Posted by: Didapper PJ4 JUN 2009
Next Thursday, 11 June 2009, is the 30th anniversary of the death of the American actor John Wayne, famed for his roles in Western movies.
Born Marion Robert Morrison in Winterset, Iowa, in 1907, Wayne was the son of a pharmacist. His father Clyde developed a lung condition that required him to move his family from Iowa to the warmer climate of southern California.
He gave up pharmacy to try ranching in the Mojave Desert but the ranch failed and, in 1914, the family moved to Glendale, California, where Clyde went back to practising pharmacy. The young Marion helped his father by delivering medicines to his customers.
After breaking into Hollywood, Wayne went on to star in many movies set in the Wild West, including a particularly silly film called In old California, in which he played a two-fisted frontier pharmacist.
Sadly, pharmacy was also to feature strongly in Wayne’s final years, because of the ever-increasing range of medicines he needed for his health problems. Some aspects of his final days have been recorded by Janet Kinosian, a Los Angeles journalist who is herself the offspring of a pharmacist.
As a youngster in the 1970s Ms Kinosian often met Wayne while helping out in her father’s Newport Beach pharmacy, where the actor was a regular customer. In a Huffington Post article earlier this year (2009), she wrote: “At this point in his life John Wayne was a very sick man. He had lung cancer and by 1978 open heart surgery.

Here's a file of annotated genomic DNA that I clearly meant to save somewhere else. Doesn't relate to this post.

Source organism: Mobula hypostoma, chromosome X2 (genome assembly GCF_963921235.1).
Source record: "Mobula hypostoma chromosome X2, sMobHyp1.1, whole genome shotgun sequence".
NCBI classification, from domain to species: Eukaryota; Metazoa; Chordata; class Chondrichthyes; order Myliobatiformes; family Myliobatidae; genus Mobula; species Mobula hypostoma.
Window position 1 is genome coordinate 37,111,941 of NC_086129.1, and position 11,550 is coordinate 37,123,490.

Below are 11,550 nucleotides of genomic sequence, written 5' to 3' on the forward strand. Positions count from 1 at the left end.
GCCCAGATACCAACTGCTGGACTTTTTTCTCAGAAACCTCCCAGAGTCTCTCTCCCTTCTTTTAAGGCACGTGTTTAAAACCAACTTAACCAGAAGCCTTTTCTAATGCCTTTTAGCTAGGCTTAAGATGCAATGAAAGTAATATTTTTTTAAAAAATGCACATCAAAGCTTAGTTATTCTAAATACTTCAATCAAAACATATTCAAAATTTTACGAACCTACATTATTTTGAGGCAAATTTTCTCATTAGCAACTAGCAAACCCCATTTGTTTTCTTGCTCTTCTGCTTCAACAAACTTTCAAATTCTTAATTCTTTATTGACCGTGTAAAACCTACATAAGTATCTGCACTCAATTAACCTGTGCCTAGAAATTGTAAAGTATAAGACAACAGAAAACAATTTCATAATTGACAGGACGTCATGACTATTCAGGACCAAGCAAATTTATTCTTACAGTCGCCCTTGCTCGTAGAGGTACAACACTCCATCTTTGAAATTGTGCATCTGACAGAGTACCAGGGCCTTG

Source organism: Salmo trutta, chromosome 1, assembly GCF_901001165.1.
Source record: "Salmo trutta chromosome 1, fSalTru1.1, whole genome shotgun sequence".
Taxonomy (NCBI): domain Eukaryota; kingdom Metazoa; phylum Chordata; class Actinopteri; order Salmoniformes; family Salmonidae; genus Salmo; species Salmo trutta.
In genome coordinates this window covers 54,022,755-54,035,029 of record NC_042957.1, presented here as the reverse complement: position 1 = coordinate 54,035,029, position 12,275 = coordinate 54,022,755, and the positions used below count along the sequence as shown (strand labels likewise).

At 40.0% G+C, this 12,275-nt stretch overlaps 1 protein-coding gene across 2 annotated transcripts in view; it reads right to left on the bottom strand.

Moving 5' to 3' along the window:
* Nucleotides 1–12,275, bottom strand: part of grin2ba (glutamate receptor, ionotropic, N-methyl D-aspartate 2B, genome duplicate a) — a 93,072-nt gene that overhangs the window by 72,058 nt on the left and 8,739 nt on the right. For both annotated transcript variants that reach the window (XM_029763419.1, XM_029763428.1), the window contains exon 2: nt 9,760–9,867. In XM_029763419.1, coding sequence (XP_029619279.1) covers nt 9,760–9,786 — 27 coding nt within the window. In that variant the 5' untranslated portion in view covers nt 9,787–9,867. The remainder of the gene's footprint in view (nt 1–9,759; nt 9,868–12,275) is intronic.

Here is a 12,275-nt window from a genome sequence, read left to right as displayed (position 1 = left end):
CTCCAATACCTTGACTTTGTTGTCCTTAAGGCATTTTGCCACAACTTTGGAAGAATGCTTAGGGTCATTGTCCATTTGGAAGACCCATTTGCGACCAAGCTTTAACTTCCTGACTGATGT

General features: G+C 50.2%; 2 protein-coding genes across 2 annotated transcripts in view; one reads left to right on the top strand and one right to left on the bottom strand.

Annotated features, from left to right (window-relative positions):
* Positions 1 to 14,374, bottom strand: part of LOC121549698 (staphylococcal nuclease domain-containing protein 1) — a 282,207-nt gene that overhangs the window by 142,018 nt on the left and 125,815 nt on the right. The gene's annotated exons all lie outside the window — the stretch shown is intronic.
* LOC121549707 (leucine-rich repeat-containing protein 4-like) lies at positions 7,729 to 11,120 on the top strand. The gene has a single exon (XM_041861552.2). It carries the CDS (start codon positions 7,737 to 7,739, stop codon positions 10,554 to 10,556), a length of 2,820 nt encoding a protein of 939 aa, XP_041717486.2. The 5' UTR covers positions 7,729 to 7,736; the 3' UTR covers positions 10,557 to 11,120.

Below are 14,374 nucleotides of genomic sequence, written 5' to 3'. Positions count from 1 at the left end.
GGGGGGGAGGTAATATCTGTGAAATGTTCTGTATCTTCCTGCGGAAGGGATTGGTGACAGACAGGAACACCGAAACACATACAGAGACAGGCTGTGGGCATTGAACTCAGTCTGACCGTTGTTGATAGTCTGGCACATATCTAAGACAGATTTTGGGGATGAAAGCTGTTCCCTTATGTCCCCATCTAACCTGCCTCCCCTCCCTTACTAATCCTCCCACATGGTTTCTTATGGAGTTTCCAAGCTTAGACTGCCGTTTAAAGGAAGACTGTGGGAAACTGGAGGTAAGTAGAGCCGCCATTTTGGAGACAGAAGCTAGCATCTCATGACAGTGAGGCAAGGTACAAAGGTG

“Wayne’s list of about a dozen and a half medications was penned on a handy, small piece of paper taped by the electric prescription typewriter. It seemed to grow daily.”
John Wayne’s doctor had asked the pharmacy not to sell him any cigarettes, but he would approach the young Janet and say, “Take any candy bar you want for yourself, dear, and hand me a couple of packs of Marlboros.”
Inevitably, the deal would be scuppered: either his secretary would appear to frustrate the transaction or a pharmacy employee would grab the cigarettes, reminding Wayne that he was not supposed to smoke.
The last time Ms Kinosian saw the actor was a few weeks before his death. After a second operation for stomach cancer he was a shadow of his former self. “To see him was a physical shock,” she wrote.
“He stayed but a minute, said goodbye and, clearer than I can see anything, there he strode out the door against a backdrop of dark-pink evening clouds, legendary, unmistakable death all around him.”
That would make a poignant ending to a film of his life — “the Duke” striding off into the sunset, with his distinctive rolling gait, while the production credits scroll up across the screen.